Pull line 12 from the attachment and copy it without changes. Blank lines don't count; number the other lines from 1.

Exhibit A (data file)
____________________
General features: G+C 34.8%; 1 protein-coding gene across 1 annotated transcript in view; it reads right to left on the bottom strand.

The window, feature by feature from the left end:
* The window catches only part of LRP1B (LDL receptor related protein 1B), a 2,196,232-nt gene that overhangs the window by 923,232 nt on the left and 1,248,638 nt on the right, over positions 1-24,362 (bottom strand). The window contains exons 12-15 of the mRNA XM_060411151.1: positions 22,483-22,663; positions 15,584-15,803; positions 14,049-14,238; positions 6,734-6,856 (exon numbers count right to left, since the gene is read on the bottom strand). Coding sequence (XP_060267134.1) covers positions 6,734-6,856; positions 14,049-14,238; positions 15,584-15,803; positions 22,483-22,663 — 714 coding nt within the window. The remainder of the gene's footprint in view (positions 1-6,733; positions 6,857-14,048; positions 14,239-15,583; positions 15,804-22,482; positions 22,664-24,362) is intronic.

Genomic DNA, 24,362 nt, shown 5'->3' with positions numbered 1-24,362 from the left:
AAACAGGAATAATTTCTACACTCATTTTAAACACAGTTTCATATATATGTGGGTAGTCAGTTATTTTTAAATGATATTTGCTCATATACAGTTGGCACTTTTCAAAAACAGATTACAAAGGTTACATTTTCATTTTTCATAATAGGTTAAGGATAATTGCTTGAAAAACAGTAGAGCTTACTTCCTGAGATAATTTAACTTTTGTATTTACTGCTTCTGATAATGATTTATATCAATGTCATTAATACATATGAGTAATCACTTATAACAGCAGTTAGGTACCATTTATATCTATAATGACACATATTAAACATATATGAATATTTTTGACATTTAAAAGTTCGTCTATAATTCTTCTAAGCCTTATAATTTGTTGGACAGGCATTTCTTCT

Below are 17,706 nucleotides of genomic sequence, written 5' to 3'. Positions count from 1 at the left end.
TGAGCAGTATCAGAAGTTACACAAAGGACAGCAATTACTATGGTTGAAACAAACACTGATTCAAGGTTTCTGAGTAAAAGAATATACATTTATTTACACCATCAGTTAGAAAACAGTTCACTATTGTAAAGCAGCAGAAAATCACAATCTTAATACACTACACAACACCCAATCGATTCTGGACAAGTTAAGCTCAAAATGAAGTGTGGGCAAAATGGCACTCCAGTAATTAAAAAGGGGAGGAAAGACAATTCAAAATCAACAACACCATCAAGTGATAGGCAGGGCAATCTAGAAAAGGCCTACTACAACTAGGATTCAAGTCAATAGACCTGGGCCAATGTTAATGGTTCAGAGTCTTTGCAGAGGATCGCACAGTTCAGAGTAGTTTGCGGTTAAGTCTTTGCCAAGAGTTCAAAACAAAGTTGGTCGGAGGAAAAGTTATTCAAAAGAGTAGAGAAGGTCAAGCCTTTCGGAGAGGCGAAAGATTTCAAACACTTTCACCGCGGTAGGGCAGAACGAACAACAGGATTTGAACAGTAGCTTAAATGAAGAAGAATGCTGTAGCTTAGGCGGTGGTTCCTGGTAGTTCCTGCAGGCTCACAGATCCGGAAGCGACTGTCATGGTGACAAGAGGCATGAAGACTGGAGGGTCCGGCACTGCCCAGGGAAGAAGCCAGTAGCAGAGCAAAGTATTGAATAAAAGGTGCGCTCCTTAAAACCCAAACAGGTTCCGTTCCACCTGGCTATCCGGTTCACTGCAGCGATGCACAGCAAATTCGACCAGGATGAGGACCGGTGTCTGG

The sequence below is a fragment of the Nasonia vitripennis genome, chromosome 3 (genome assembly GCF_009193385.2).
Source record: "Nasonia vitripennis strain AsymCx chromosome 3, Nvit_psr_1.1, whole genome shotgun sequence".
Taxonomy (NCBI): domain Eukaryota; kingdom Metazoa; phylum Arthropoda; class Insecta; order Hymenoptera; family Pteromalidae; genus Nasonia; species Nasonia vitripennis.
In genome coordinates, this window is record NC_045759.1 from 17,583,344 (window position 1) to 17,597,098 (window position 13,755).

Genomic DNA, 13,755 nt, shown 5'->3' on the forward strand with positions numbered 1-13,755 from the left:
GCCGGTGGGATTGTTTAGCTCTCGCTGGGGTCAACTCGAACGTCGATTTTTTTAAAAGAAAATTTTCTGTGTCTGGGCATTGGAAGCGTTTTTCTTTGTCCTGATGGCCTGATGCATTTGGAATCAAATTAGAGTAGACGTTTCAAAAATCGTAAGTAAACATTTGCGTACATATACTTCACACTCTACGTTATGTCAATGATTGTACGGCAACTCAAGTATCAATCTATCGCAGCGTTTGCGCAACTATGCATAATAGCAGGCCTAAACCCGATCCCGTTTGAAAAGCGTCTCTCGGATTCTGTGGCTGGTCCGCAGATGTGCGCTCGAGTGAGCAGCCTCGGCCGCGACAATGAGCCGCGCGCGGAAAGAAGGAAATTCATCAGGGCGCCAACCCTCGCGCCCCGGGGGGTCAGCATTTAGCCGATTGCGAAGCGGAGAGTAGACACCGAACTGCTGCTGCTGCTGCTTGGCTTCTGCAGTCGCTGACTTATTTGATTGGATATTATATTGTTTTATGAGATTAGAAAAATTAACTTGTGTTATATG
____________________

Genomic DNA, 13,755 nt, shown 5'->3' on the forward strand with positions numbered 1-13,755 from the left: